Television is dead. Or is it?

How the Internet, devices, and a new generation of viewers are redefining the “boob tube” of the future

Announcing the next Cooper Parlor: The Future of TV

When: Thursday, October 24th (Networking at 6, event starts at 6:30)
Moderated by: Richard Bullwinkle, Head of US Television Innovation at Samsung and Jeremy Toeman, CEO of the startup Dijit Media
Where: Cooper’s Studio, 85 2nd Street, 8th Floor, San Francisco
Cost: $10
Tickets

Once, television was simple. Families gathered religiously around a glowing box to watch the latest episode of “I love Lucy”. Fast-forward to today: the Internet enables a multitude of new viewing devices, and wildly different viewing habits have turned “television” on its head. In this Cooper Parlor, Richard Bullwinkle, Head of US Television Innovation at Samsung and Jeremy Toeman, CEO of the startup Dijit Media will share some curious trends in media consumption, technological advances, and the evolution of show content and format. Then, they’ll lead a brainstorming session to rethink the “television of the future” together.

Here are just a few curious factoids we’ll explore:

  • What is the #1 device for watching Netflix? The iPad? A laptop? It turns out it’s the Sony Playstation 3. Why do viewers flock to this device rather than the connected TV or an iPad?
  • Over 90% of all TV viewers use a second screen while watching TV. How might this impact the way we design the television experience and programming?
  • Can you guess why 70% of connected TVs in the US actually get connected to the internet, but only 30% do in Europe?

Join us as we discuss where TV is headed, and generate new ideas for what television can be!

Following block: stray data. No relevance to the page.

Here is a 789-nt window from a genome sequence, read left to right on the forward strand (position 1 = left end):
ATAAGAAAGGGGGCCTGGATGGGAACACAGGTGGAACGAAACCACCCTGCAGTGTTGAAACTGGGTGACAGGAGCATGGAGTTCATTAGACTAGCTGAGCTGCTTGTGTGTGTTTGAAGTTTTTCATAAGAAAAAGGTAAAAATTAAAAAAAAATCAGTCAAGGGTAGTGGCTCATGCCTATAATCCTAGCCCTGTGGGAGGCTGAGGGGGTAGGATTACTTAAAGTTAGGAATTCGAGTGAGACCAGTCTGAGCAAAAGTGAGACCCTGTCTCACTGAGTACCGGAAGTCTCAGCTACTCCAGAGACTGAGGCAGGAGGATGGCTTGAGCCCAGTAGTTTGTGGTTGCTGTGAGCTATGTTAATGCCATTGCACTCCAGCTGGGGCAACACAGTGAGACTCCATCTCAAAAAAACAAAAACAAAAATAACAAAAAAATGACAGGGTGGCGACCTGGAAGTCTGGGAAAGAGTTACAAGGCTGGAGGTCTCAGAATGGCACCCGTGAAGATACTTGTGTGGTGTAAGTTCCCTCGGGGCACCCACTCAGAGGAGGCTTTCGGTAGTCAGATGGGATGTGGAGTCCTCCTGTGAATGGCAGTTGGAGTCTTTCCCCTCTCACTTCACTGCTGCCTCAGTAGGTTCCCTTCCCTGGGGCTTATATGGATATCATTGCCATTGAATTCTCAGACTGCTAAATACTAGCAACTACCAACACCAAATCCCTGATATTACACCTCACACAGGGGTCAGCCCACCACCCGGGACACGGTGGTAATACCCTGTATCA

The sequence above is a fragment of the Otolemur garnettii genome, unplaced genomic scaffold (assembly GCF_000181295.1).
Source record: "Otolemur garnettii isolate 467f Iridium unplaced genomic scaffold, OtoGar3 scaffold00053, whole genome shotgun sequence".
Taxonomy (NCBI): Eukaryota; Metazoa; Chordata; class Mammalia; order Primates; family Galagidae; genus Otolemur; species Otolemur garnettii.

What is the Cooper Parlor?

The Cooper Parlor is a gathering of designers and design-minded people to exchange ideas around a specific topic. We aim to cultivate conversation that instigates, surprises, entertains, and most importantly, broadens our community’s collective knowledge and perspective about the potential for design

Thinking outside the boxee

Yup that’s right. First they had the idea to get the Internet on your TV (remember WebTV?) then it was all about TV on the Internet (Hulu, CBS, CNN, etc. ) and now we’ve got TV on the Internet put back on your TV (boxee).

For those of you not already in the know, boxee is a multi-platform media center with a 10-foot interface for aggregating video, music and photos that exist both offline and online. Others have failed in this space, but the boxee offering pushes the paradigm of content distribution and consumption in some interesting ways.

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A conversation about voice interactions

A while back, several of us in the studio had a little spontaneous discussion about voice user interfaces over email. We thought we’d share some highlights. Please pile on in the comments section.

Steve Calde: What are people’s experiences with voice user interfaces? [A client] is interested in learning more about how to document voice-activated systems, and wondered if we had any experience to share.

Alan Cooper: You could also suggest to them that voice interfaces are inherently bad and will never work very well.

Dave Cronin: Why are they inherently bad?

I agree that they often are bad, but it seems to be more an implementation issue than something intrinsic about voice commands.

Stefan Klocek: The reason they are inherently flawed is that we use our voice for other more important things in addition to the system level input we would like to give to our DVD player. There is no way for the voice interface to understand that the context has changed and that I am no longer giving it a command, rather I am now giving my child a command or am simply muttering to myself. Of course we could imagine a system in which we indicate context by saying “DVD player – pause”, but this is adjusting my input to the deficiencies of the system. Read More

Crappy interface embarrasses Sulu on national television—not cool